Council mulls over election changes

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Tyler Clarke
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Keen on bumping up voter participation, the city’s elected official asked city clerk Cliff Skauge to share election details during this week’s council meeting. 

Prince Albert city clerk Cliff Skauge is seen explaining the upcoming civic election process during this week’s city council meeting. 

Keen on bumping up voter participation, the city’s elected official asked city clerk Cliff Skauge to share election details during this week’s council meeting. 

A number of things have changed since the 2009 election, Skauge said — something Coun. Martin Ring wanted to make clear isn’t all council’s decision.

“We always get tagged as the City of Prince Albert making rules and regulations that make it difficult,” he said. 

“These voter ID changes are not something the City of Prince Albert set. This is part of the Municipal Elections Act.

“It’s a provincial ruling that came down that this is how we have to do it ... This one is out of our hands.”

Skauge said that a 2012 election guide is being sent out to everyone in the city who receives mail that will detail civic election changes, including the voter identification issue.

“We are somewhat concerned about the actual voter identification and getting the word out, and we will be distributing some posters around town,” he said, adding that additional brochure advertising is being looked into to help explain the voter identification requirement.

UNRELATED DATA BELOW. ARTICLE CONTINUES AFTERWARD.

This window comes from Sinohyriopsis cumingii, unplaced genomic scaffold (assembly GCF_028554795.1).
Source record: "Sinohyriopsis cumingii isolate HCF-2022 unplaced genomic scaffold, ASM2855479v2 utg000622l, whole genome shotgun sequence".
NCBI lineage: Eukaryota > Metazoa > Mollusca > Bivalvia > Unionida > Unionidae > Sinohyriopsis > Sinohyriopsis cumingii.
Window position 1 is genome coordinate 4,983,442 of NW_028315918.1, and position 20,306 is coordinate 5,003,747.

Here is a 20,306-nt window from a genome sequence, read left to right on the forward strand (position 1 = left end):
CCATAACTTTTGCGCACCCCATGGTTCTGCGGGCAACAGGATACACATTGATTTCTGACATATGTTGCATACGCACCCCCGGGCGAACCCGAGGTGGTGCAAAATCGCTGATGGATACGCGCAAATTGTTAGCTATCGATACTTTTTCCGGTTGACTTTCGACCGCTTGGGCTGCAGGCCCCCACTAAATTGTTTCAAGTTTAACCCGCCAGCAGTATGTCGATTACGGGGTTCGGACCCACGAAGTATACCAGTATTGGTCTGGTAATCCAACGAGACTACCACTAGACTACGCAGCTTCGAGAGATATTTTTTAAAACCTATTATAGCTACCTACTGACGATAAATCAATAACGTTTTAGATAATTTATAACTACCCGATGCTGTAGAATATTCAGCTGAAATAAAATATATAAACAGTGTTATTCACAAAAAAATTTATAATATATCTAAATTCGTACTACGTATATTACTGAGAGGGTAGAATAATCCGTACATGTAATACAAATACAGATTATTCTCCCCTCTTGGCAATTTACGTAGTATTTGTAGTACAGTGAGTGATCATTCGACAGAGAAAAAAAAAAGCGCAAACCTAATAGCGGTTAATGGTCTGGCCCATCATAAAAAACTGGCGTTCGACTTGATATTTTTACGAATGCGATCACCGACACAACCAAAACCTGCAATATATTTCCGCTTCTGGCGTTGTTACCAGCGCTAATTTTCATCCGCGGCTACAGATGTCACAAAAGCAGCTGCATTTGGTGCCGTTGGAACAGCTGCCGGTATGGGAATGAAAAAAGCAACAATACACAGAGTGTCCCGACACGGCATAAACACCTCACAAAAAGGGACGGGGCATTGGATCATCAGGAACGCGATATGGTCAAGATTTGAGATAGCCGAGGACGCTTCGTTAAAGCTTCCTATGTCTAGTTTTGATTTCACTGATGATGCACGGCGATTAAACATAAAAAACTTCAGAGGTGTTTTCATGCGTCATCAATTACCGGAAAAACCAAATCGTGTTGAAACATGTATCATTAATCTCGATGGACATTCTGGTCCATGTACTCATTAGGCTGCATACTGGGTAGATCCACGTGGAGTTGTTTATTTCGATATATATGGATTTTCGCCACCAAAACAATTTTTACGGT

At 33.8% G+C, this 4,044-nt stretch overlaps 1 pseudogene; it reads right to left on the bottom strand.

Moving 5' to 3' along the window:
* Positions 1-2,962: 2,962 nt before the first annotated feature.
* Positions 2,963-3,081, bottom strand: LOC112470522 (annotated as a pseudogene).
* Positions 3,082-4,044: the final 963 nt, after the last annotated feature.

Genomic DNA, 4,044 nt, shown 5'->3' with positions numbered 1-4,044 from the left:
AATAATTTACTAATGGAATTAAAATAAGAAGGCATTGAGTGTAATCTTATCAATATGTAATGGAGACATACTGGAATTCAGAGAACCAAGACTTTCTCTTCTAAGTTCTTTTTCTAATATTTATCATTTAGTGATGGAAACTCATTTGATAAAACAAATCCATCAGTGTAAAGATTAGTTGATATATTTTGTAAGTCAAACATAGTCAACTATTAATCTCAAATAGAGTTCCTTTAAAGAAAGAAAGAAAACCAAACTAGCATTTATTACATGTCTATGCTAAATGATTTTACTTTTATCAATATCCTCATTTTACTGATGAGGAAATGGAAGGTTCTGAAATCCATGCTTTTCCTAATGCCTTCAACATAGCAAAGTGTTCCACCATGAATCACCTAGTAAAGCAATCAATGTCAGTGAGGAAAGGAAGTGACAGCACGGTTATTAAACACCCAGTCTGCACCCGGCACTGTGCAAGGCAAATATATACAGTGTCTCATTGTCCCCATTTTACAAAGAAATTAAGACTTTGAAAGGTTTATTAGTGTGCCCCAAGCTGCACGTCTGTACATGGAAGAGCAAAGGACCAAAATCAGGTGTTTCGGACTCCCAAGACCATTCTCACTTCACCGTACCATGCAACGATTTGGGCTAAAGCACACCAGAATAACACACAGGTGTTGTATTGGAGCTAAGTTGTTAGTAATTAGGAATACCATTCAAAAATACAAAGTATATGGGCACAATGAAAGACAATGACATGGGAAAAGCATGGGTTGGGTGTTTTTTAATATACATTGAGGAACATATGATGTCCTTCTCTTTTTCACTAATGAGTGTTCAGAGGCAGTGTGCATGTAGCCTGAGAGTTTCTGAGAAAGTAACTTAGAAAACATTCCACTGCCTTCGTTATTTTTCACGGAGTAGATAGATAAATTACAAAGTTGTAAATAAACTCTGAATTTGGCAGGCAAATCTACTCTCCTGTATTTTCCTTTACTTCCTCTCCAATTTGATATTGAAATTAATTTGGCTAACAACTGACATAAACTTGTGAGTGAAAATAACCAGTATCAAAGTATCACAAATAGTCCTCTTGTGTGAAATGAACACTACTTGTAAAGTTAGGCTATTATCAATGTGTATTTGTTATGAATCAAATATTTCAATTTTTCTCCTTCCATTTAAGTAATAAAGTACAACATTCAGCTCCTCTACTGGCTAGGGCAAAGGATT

“Your best option is government-issued photo ID that’s valid, and that’s all that you need.”

For those without photo ID, which he notes may include a large portion of the city’s senior population who aren’t driving, two pieces of identification are required — both with the voter’s name and at least one with their current address.  

Coun. Greg Dionne expressed concern about residents with identifications that only stipulate a box number and not an address. A voter registration form can remedy this problem, which will be available at all polling stations.

These voter ID changes are not something the City of Prince Albert set. This is part of the Municipal Elections Act. It’s a provincial ruling that came down that this is how we have to do it ... This one is out of our hands. Coun. Martin Ring

“It’s not to discourage people from voting, but to make sure people are voting in the right place,” Dionne said.

The city has also seen boundary changes to Wards 2, 3, 5, 6 and 7 — the most significant of which was to Ward 5. Mail-in ballots have also been introduced, and polling stations have been pared down from 28 to 21.

“Part of the consolidation is to get people to vote at a more central location,” Skauge said.

“If anyone has any questions, the best option is our website,” Skauge said of the voter identification issue, adding that another option is calling the city clerk’s office at 953-4305.

The 2012 election guide being mailed out and the city’s website, www.citypa.ca, will further explain election issues.

Of the city’s eight wards, seven are contested — the only exception being Ward 7, which Mark Tweidt took by acclamation.

The mayor’s seat has three candidates, including incumbent Jim Scarrow and candidates Greg Dionne and Dean Link.

Board members for the Prince Albert Roman Catholic Separate School Division No. 6 In-City Subdivision and the Saskatchewan Rivers School Division No. 119 In-City Subdivision will also be selected.

This year’s election date has been set for Oct. 24, from 9 a.m. to 8 p.m. at the various polling places in the city.

Special polls have also been established at the Victoria Hospital, Herb Bassett Home, Pineview Terrace Lodge, Sherman Towers and Carment Court. 

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